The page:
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  • Graham Wilson

Considering moving your SQL Server data platform to Azure?

Cloud computing has changed the way we live our lives and conduct business, with 60% of companies utilising a cloud workplace, and the prediction that by 2025, there will be over 100 zettabytes of data stored in the cloud. Looking at the benefits the cloud offers to the business; flexibility, scalability of costs, increased security and minimal downtime, it is easy to understand the eagerness to adopt a more cloud-centred strategy. Unsurprisingly, online or cloud data storage is becoming increasingly more popular with organisations looking to switch away from on-premise servers and data centres.

Cloud Data Warehouses

The vast majority of businesses rely on SQL databases that store the data and transform it into information in order to allow for the extraction of valuable insights. Traditionally, SQL data bases from across multiple applications were stored in on-premise physical servers, maintained by local IT departments. However, with the development and wider adoption of cloud services, more and more businesses are looking toward cloud-enabled storage solutions that would also allow them to better harness their data. Switching from an on-premises SQL-based database to a cloud solution can significantly reduce costs and maintenance overheads for IT departments, and provides increased security, as well as scalability and easier administration. However, data warehouses are complex and the migration from an on-premises server to a cloud data warehouse is far from easy. Microsoft Azure offers powerful solutions that allow you to recreate your data warehouse on the cloud: Microsoft Azure SQL Database and Azure Data Factory.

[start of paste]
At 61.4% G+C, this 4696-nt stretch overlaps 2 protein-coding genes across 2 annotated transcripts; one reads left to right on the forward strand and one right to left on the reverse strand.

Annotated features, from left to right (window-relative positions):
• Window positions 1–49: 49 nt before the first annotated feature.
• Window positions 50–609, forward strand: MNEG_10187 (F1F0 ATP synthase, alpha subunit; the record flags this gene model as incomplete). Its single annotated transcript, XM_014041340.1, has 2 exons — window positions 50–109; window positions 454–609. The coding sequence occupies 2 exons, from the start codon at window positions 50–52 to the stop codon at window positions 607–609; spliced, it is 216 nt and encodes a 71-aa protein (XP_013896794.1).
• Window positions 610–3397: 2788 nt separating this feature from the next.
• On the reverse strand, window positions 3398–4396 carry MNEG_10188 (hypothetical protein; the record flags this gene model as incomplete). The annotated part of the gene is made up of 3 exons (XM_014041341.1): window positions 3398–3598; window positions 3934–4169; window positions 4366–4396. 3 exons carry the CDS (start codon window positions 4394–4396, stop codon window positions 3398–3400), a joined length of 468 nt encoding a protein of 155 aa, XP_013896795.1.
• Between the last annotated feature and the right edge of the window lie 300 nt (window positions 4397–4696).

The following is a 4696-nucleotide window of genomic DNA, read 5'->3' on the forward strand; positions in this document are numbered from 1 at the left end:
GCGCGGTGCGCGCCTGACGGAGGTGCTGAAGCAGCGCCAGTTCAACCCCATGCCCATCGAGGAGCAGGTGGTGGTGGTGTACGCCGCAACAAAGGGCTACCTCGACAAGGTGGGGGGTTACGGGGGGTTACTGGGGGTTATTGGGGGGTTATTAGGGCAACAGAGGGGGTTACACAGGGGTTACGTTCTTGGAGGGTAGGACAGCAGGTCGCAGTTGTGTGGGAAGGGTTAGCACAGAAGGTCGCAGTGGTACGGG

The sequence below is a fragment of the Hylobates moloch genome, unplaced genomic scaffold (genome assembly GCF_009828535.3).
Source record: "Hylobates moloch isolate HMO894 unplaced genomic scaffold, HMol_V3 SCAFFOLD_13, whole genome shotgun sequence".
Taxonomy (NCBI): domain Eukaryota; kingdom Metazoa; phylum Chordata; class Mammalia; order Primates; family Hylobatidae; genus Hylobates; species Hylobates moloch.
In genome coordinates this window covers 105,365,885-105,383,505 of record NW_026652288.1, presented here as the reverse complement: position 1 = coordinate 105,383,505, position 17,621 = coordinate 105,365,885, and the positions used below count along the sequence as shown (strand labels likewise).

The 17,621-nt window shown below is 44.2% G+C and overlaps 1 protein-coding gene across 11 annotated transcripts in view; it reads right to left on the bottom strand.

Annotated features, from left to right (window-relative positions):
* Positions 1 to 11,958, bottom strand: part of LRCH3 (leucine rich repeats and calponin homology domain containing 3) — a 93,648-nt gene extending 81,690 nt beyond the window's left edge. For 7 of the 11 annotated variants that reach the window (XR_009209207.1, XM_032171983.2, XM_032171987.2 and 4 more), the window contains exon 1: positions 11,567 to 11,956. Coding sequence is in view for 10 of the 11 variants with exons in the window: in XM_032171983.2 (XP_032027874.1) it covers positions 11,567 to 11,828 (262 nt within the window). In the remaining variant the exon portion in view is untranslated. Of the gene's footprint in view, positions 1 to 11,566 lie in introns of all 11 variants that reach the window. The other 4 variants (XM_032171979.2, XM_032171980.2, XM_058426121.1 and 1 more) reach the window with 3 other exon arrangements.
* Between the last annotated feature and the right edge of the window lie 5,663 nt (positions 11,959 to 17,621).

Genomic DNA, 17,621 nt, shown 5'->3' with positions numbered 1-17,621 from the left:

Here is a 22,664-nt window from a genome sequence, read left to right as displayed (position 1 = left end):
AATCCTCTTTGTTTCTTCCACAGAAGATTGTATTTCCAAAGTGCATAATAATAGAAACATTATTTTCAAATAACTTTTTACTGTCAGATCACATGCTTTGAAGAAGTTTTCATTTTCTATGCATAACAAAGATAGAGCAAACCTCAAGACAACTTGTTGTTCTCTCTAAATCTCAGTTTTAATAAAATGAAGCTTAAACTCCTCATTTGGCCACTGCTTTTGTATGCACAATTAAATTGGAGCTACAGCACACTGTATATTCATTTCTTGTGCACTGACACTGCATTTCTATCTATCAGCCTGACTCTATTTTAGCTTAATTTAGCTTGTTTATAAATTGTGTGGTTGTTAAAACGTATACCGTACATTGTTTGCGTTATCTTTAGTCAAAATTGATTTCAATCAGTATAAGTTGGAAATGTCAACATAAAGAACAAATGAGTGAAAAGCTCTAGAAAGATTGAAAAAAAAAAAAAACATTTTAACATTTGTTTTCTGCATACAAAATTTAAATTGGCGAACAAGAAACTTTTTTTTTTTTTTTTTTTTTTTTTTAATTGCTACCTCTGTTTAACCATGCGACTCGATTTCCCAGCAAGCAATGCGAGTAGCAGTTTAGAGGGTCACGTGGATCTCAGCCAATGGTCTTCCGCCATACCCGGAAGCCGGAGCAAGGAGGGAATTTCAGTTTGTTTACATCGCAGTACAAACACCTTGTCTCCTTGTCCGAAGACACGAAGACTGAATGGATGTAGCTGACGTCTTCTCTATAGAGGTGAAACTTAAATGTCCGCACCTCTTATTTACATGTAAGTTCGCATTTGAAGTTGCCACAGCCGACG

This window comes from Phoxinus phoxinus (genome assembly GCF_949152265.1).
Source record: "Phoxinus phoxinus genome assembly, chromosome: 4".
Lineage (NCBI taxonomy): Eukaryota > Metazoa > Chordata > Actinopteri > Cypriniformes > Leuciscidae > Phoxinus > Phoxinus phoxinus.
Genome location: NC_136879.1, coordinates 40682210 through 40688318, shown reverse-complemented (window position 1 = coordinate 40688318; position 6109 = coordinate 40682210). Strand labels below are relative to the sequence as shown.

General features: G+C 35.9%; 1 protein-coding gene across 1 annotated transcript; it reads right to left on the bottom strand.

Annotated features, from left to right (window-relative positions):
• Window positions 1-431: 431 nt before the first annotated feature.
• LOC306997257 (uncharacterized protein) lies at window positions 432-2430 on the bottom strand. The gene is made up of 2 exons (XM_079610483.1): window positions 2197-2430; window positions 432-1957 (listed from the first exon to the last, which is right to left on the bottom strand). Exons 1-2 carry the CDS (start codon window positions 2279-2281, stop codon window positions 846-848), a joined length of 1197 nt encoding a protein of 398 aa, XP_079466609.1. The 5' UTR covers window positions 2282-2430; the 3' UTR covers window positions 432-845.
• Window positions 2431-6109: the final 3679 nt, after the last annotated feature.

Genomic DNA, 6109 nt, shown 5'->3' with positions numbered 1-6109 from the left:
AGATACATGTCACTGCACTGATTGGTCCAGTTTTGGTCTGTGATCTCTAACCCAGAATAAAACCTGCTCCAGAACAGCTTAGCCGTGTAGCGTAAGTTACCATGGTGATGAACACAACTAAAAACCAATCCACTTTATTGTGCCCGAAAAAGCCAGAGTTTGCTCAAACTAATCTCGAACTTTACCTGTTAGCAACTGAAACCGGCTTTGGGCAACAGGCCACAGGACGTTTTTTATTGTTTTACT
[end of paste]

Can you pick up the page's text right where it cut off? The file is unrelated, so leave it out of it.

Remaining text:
The Basics of Cloud Service Models